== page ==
He was born in Norway but grew up in the U.S. Here Hendrik Christian Andersen not only sculpted but learned how to attract wealthy patrons such as Gloria Vanderbilt. Andersen developed a passion for monumental sculpture and, since the best marble and the best stonecutters were in Italy, in 1893 he moved to Rome. In Rome he created a studio-home in the splendid Villa Hélène.
Andersen was somewhat of a megalomanic and believed himself to be a gifted urban planner. He designed the “World City”, an ambitious project for a city that, he claimed, could bring about world peace and harmony.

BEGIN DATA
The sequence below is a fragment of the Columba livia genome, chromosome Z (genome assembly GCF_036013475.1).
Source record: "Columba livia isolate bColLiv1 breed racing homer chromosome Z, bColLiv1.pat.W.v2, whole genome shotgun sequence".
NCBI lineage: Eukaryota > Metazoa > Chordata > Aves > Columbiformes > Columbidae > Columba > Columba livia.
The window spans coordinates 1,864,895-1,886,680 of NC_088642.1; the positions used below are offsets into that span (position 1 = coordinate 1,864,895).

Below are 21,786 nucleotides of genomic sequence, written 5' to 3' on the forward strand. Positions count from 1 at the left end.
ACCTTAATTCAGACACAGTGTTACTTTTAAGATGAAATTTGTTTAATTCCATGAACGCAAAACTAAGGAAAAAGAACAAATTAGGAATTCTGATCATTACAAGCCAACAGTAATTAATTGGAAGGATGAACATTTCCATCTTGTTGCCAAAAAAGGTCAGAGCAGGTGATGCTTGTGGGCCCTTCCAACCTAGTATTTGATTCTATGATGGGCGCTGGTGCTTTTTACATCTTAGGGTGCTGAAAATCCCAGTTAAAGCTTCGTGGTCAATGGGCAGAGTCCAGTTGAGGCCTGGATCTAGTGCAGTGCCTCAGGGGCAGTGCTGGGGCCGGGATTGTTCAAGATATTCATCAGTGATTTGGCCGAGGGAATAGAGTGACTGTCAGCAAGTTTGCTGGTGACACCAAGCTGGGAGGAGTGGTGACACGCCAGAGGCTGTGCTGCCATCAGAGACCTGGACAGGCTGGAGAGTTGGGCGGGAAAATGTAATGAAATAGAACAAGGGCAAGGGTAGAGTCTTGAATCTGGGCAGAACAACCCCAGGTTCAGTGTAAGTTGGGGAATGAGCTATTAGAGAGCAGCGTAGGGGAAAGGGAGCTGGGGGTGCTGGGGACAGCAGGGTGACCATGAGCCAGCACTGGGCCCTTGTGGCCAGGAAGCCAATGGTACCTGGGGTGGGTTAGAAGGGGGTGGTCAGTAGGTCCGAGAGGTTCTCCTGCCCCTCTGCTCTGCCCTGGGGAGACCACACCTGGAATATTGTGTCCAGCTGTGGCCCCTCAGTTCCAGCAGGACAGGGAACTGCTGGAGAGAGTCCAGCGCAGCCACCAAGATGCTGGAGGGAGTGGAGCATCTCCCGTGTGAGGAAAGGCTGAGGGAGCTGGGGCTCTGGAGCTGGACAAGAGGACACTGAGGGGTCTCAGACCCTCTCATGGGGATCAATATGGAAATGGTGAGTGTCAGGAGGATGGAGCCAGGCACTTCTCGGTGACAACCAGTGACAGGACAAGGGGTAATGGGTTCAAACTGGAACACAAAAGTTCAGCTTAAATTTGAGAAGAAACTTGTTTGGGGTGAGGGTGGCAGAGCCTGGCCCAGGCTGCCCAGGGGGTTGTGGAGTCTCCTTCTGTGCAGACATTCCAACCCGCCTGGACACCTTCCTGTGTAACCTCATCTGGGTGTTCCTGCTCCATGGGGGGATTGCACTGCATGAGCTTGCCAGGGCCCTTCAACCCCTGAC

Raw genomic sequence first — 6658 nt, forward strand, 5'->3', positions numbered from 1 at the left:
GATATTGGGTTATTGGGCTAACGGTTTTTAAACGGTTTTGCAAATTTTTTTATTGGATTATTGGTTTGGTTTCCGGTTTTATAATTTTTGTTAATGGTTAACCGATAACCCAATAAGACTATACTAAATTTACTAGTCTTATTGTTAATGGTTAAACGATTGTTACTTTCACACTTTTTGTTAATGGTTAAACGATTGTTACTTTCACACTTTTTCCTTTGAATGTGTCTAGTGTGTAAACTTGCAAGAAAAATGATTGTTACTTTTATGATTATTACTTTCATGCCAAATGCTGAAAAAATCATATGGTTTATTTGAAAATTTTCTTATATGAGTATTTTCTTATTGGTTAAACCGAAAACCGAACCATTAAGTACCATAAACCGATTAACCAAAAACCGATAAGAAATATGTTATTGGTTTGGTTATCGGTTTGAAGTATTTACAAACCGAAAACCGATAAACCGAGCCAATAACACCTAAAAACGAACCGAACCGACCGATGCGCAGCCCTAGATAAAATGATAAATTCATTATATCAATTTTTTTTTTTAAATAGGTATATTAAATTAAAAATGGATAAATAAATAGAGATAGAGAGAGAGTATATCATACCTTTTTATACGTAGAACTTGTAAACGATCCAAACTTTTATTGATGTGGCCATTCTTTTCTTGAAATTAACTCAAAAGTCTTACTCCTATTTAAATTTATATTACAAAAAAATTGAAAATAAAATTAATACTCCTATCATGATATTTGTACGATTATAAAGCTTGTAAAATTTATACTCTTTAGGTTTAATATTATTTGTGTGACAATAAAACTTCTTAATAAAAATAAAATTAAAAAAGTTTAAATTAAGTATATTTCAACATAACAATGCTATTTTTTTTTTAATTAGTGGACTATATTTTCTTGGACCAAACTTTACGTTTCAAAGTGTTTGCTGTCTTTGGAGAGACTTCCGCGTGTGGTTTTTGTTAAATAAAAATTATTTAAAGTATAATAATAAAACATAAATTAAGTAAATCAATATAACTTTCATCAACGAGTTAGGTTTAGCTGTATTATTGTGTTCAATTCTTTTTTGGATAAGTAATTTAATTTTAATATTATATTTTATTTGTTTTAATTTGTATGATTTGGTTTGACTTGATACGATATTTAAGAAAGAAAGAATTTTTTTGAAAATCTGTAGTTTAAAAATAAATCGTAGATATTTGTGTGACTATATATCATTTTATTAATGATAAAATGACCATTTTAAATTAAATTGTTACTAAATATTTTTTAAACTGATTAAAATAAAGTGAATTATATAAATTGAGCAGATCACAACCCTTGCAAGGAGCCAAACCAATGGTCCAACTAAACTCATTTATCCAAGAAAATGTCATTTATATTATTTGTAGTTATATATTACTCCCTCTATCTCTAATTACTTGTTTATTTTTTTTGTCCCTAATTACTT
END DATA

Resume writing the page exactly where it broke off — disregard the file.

In 1899, he met Henry James who was visiting Rome, the two became very close although James was bored with Andersen’s insistence that James, too, participate in the “World City”.
Andersen died in Rome in 1940 and is buried at the city’s protestant cemetery. He bequeathed Villa Hélène and its contents to the city of Rome. Villa Hélène is now a museum (located near piazzale Flaminio at via Pasquale Stanislao Mancini, 20).
Related: Museo Hendrik Christian Andersen